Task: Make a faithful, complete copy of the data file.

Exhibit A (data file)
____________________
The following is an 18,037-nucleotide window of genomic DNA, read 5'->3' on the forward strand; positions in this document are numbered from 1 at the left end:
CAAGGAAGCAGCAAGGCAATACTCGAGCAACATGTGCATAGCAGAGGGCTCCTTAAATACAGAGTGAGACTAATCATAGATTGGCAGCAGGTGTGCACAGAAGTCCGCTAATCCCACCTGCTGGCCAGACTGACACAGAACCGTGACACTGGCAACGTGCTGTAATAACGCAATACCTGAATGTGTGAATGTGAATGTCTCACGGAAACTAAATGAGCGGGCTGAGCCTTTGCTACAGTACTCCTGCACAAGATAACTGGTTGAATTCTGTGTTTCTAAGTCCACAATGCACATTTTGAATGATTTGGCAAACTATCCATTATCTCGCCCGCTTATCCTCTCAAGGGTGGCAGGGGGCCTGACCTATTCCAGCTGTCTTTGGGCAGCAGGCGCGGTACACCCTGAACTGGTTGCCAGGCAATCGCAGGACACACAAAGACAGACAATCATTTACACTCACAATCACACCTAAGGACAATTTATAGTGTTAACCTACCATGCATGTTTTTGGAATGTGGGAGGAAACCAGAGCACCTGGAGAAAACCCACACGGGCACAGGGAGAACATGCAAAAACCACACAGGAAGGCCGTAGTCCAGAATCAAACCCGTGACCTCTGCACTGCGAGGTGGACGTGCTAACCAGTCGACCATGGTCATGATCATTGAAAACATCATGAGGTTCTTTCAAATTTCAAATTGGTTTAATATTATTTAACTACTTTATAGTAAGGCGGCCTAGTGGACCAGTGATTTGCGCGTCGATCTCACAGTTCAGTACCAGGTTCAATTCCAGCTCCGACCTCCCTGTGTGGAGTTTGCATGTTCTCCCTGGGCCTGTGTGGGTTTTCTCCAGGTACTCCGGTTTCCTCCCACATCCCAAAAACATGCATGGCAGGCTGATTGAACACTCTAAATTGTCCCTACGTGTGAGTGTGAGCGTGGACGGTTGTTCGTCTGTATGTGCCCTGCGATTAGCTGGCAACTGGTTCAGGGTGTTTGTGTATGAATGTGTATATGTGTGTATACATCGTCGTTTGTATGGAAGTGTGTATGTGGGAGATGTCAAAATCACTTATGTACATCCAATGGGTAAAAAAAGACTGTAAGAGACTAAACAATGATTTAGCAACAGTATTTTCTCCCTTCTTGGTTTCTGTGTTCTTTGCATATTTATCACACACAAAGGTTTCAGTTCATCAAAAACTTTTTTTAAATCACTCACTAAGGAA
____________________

The following is an 18,037-nucleotide window of genomic DNA, read 5'->3' on the forward strand; positions in this document are numbered from 1 at the left end:
CAAGGAAGCAGCAAGGCAATACTCGAGCAACATGTGCATAGCAGAGGGCTCCTTAAATACAGAGTGAGACTAATCATAGATTGGCAGCAGGTGTGCACAGAAGTCCGCTAATCCCACCTGCTGGCCAGACTGACACAGAACCGTGACACTGGCAACGTGCTGTAATAACGCAATACCTGAATGTGTGAATGTGAATGTCTCACGGAAACTAAATGAGCGGGCTGAGCCTTTGCTACAGTACTCCTGCACAAGATAACTGGTTGAATTCTGTGTTTCTAAGTCCACAATGCACATTTTGAATGATTTGGCAAACTATCCATTATCTCGCCCGCTTATCCTCTCAAGGGTGGCAGGGGGCCTGACCTATTCCAGCTGTCTTTGGGCAGCAGGCGCGGTACACCCTGAACTGGTTGCCAGGCAATCGCAGGACACACAAAGACAGACAATCATTTACACTCACAATCACACCTAAGGACAATTTATAGTGTTAACCTACCATGCATGTTTTTGGAATGTGGGAGGAAACCAGAGCACCTGGAGAAAACCCACACGGGCACAGGGAGAACATGCAAAAACCACACAGGAAGGCCGTAGTCCAGAATCAAACCCGTGACCTCTGCACTGCGAGGTGGACGTGCTAACCAGTCGACCATGGTCATGATCATTGAAAACATCATGAGGTTCTTTCAAATTTCAAATTGGTTTAATATTATTTAACTACTTTATAGTAAGGCGGCCTAGTGGACCAGTGATTTGCGCGTCGATCTCACAGTTCAGTACCAGGTTCAATTCCAGCTCCGACCTCCCTGTGTGGAGTTTGCATGTTCTCCCTGGGCCTGTGTGGGTTTTCTCCAGGTACTCCGGTTTCCTCCCACATCCCAAAAACATGCATGGCAGGCTGATTGAACACTCTAAATTGTCCCTACGTGTGAGTGTGAGCGTGGACGGTTGTTCGTCTGTATGTGCCCTGCGATTAGCTGGCAACTGGTTCAGGGTGTTTGTGTATGAATGTGTATATGTGTGTATACATCGTCGTTTGTATGGAAGTGTGTATGTGGGAGATGTCAAAATCACTTATGTACATCCAATGGGTAAAAAAAGACTGTAAGAGACTAAACAATGATTTAGCAACAGTATTTTCTCCCTTCTTGGTTTCTGTGTTCTTTGCATATTTATCACACACAAAGGTTTCAGTTCATCAAAAACTTTTTTTAAATCACTCACTAAGGAA